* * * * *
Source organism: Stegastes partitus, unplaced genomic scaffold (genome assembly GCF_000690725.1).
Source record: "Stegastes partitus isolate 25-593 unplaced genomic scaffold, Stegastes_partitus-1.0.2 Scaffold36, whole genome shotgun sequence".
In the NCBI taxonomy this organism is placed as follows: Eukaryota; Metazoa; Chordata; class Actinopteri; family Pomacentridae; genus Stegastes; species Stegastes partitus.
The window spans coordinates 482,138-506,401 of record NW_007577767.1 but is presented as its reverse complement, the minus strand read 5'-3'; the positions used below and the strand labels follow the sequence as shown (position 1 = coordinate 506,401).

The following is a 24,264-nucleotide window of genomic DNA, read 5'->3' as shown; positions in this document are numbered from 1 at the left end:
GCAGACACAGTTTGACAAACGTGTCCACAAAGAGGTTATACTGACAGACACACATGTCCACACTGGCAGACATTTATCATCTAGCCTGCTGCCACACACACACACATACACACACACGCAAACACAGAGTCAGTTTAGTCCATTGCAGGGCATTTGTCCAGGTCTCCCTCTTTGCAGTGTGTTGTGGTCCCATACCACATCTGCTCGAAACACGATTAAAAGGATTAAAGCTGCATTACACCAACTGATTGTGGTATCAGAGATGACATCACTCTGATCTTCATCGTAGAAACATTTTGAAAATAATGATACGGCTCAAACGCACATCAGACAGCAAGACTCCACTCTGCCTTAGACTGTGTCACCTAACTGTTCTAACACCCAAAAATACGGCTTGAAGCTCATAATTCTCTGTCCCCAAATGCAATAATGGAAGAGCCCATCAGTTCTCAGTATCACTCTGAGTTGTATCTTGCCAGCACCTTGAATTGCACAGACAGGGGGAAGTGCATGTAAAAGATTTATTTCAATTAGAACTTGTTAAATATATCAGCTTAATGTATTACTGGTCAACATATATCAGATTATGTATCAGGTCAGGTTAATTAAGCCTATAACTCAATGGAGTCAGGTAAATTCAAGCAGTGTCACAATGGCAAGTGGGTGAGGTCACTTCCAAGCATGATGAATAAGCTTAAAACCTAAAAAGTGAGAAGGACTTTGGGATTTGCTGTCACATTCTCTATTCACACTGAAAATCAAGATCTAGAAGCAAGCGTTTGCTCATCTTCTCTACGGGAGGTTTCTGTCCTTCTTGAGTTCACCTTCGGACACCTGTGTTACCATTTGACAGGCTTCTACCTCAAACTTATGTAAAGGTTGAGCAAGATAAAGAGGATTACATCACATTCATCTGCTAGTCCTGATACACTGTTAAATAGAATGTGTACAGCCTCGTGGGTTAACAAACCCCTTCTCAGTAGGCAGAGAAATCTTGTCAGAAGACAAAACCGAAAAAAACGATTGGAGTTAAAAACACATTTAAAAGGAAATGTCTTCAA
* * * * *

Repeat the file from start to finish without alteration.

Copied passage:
Source organism: Stegastes partitus, unplaced genomic scaffold (genome assembly GCF_000690725.1).
Source record: "Stegastes partitus isolate 25-593 unplaced genomic scaffold, Stegastes_partitus-1.0.2 Scaffold36, whole genome shotgun sequence".
In the NCBI taxonomy this organism is placed as follows: Eukaryota; Metazoa; Chordata; class Actinopteri; family Pomacentridae; genus Stegastes; species Stegastes partitus.
The window spans coordinates 482,138-506,401 of record NW_007577767.1 but is presented as its reverse complement, the minus strand read 5'-3'; the positions used below and the strand labels follow the sequence as shown (position 1 = coordinate 506,401).

The following is a 24,264-nucleotide window of genomic DNA, read 5'->3' as shown; positions in this document are numbered from 1 at the left end:
GCAGACACAGTTTGACAAACGTGTCCACAAAGAGGTTATACTGACAGACACACATGTCCACACTGGCAGACATTTATCATCTAGCCTGCTGCCACACACACACACATACACACACACGCAAACACAGAGTCAGTTTAGTCCATTGCAGGGCATTTGTCCAGGTCTCCCTCTTTGCAGTGTGTTGTGGTCCCATACCACATCTGCTCGAAACACGATTAAAAGGATTAAAGCTGCATTACACCAACTGATTGTGGTATCAGAGATGACATCACTCTGATCTTCATCGTAGAAACATTTTGAAAATAATGATACGGCTCAAACGCACATCAGACAGCAAGACTCCACTCTGCCTTAGACTGTGTCACCTAACTGTTCTAACACCCAAAAATACGGCTTGAAGCTCATAATTCTCTGTCCCCAAATGCAATAATGGAAGAGCCCATCAGTTCTCAGTATCACTCTGAGTTGTATCTTGCCAGCACCTTGAATTGCACAGACAGGGGGAAGTGCATGTAAAAGATTTATTTCAATTAGAACTTGTTAAATATATCAGCTTAATGTATTACTGGTCAACATATATCAGATTATGTATCAGGTCAGGTTAATTAAGCCTATAACTCAATGGAGTCAGGTAAATTCAAGCAGTGTCACAATGGCAAGTGGGTGAGGTCACTTCCAAGCATGATGAATAAGCTTAAAACCTAAAAAGTGAGAAGGACTTTGGGATTTGCTGTCACATTCTCTATTCACACTGAAAATCAAGATCTAGAAGCAAGCGTTTGCTCATCTTCTCTACGGGAGGTTTCTGTCCTTCTTGAGTTCACCTTCGGACACCTGTGTTACCATTTGACAGGCTTCTACCTCAAACTTATGTAAAGGTTGAGCAAGATAAAGAGGATTACATCACATTCATCTGCTAGTCCTGATACACTGTTAAATAGAATGTGTACAGCCTCGTGGGTTAACAAACCCCTTCTCAGTAGGCAGAGAAATCTTGTCAGAAGACAAAACCGAAAAAAACGATTGGAGTTAAAAACACATTTAAAAGGAAATGTCTTCAA